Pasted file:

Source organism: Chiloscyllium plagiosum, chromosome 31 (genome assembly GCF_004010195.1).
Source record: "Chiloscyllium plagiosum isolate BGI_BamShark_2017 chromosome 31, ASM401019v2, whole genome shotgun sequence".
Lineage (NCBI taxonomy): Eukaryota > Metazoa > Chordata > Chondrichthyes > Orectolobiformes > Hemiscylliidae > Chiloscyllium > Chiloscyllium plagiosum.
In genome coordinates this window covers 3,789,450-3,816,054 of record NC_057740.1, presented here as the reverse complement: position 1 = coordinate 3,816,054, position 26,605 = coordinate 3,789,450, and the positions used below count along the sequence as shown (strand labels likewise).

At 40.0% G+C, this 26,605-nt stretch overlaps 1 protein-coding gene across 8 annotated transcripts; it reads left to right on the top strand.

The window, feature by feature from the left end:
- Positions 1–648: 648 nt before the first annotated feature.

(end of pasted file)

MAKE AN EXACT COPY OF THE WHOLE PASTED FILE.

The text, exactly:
Source organism: Chiloscyllium plagiosum, chromosome 31 (genome assembly GCF_004010195.1).
Source record: "Chiloscyllium plagiosum isolate BGI_BamShark_2017 chromosome 31, ASM401019v2, whole genome shotgun sequence".
Lineage (NCBI taxonomy): Eukaryota > Metazoa > Chordata > Chondrichthyes > Orectolobiformes > Hemiscylliidae > Chiloscyllium > Chiloscyllium plagiosum.
In genome coordinates this window covers 3,789,450-3,816,054 of record NC_057740.1, presented here as the reverse complement: position 1 = coordinate 3,816,054, position 26,605 = coordinate 3,789,450, and the positions used below count along the sequence as shown (strand labels likewise).

At 40.0% G+C, this 26,605-nt stretch overlaps 1 protein-coding gene across 8 annotated transcripts; it reads left to right on the top strand.

The window, feature by feature from the left end:
- Positions 1–648: 648 nt before the first annotated feature.